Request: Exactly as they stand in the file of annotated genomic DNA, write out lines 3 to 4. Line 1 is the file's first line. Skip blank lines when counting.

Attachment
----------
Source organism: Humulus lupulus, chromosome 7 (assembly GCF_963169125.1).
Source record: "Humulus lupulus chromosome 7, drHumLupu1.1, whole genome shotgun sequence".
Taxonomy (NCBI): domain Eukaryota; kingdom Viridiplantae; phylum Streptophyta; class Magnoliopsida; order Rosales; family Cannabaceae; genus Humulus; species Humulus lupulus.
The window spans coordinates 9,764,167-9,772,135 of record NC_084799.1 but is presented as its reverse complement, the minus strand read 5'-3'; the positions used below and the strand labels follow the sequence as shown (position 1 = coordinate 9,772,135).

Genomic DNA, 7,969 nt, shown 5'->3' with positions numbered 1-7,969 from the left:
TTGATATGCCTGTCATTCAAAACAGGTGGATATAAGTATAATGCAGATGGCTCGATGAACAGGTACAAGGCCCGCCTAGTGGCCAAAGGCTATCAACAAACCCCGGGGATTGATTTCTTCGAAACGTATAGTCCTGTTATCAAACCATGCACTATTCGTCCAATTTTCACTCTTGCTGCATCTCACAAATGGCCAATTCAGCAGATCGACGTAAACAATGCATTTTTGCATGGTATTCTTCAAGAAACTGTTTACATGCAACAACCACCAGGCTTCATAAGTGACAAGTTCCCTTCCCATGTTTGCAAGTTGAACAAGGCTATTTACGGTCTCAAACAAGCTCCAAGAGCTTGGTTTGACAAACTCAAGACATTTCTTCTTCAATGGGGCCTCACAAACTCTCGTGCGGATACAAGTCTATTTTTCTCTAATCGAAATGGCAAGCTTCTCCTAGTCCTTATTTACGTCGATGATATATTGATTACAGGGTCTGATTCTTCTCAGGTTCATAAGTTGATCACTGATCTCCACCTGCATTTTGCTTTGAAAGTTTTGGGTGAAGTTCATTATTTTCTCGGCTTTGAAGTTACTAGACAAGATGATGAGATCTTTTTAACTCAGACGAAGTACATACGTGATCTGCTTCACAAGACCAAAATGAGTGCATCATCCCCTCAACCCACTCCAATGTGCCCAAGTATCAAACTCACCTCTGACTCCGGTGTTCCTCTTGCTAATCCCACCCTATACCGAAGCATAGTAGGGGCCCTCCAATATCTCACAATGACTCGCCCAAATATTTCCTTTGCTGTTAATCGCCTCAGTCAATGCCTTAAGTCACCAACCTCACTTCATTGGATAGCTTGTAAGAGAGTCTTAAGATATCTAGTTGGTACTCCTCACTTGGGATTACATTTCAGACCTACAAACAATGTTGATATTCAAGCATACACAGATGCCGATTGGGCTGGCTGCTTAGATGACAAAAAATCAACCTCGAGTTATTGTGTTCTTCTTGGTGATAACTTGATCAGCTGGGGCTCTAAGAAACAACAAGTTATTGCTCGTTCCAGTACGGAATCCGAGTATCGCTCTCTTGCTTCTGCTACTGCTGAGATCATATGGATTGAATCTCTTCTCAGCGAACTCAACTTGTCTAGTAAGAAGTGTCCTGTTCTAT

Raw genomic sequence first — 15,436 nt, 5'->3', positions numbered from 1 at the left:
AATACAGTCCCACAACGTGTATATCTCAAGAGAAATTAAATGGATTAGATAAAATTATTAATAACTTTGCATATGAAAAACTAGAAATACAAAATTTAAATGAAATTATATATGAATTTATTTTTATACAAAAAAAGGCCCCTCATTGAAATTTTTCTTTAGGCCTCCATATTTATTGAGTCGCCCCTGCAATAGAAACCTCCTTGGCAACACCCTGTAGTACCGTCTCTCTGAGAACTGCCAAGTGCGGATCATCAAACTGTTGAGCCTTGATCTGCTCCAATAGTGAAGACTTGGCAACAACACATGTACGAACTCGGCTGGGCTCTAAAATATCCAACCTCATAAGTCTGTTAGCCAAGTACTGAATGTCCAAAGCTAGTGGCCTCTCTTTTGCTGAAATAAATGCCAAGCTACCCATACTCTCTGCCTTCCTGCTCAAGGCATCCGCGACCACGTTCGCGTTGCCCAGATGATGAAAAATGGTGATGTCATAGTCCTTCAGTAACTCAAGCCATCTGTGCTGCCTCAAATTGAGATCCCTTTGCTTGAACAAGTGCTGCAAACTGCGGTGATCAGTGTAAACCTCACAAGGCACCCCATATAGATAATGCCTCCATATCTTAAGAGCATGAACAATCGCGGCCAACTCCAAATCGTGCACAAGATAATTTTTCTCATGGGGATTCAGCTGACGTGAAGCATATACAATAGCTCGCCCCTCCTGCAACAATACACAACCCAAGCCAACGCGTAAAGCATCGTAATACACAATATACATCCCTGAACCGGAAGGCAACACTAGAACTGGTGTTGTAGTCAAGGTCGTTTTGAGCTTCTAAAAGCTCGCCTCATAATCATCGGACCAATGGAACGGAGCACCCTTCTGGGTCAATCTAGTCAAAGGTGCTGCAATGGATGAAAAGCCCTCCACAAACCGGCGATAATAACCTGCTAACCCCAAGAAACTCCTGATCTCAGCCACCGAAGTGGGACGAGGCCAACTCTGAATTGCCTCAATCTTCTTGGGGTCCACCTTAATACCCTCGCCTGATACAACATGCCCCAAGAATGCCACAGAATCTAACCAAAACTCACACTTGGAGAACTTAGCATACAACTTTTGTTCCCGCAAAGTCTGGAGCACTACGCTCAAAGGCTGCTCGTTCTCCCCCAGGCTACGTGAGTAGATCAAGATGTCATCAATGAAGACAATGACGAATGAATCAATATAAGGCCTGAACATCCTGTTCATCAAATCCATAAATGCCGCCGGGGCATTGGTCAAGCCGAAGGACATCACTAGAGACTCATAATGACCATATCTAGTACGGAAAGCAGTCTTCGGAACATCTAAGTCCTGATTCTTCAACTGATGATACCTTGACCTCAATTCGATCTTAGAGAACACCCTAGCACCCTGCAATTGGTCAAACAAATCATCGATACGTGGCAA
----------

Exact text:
Taxonomy (NCBI): domain Eukaryota; kingdom Viridiplantae; phylum Streptophyta; class Magnoliopsida; order Rosales; family Cannabaceae; genus Humulus; species Humulus lupulus.
The window spans coordinates 9,764,167-9,772,135 of record NC_084799.1 but is presented as its reverse complement, the minus strand read 5'-3'; the positions used below and the strand labels follow the sequence as shown (position 1 = coordinate 9,772,135).